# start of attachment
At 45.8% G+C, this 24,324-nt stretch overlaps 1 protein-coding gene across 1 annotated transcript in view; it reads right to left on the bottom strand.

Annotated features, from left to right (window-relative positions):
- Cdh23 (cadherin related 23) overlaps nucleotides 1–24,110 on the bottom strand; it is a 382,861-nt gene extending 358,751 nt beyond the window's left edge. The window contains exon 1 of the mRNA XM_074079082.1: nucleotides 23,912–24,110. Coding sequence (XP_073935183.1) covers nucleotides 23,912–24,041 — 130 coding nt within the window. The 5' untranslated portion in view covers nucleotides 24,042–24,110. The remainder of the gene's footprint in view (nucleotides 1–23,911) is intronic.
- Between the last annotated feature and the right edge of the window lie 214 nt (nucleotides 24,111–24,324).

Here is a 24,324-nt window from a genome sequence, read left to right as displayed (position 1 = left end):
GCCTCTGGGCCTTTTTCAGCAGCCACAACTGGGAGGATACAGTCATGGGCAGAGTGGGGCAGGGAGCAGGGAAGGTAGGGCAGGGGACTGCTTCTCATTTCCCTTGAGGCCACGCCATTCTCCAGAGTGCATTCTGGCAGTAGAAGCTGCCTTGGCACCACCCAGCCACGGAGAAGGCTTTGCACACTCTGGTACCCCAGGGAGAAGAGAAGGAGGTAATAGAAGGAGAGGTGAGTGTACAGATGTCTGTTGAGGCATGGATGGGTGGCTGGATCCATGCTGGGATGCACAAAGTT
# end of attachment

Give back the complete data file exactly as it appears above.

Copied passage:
At 45.8% G+C, this 24,324-nt stretch overlaps 1 protein-coding gene across 1 annotated transcript in view; it reads right to left on the bottom strand.

Annotated features, from left to right (window-relative positions):
- Cdh23 (cadherin related 23) overlaps nucleotides 1–24,110 on the bottom strand; it is a 382,861-nt gene extending 358,751 nt beyond the window's left edge. The window contains exon 1 of the mRNA XM_074079082.1: nucleotides 23,912–24,110. Coding sequence (XP_073935183.1) covers nucleotides 23,912–24,041 — 130 coding nt within the window. The 5' untranslated portion in view covers nucleotides 24,042–24,110. The remainder of the gene's footprint in view (nucleotides 1–23,911) is intronic.
- Between the last annotated feature and the right edge of the window lie 214 nt (nucleotides 24,111–24,324).

Here is a 24,324-nt window from a genome sequence, read left to right as displayed (position 1 = left end):
GCCTCTGGGCCTTTTTCAGCAGCCACAACTGGGAGGATACAGTCATGGGCAGAGTGGGGCAGGGAGCAGGGAAGGTAGGGCAGGGGACTGCTTCTCATTTCCCTTGAGGCCACGCCATTCTCCAGAGTGCATTCTGGCAGTAGAAGCTGCCTTGGCACCACCCAGCCACGGAGAAGGCTTTGCACACTCTGGTACCCCAGGGAGAAGAGAAGGAGGTAATAGAAGGAGAGGTGAGTGTACAGATGTCTGTTGAGGCATGGATGGGTGGCTGGATCCATGCTGGGATGCACAAAGTT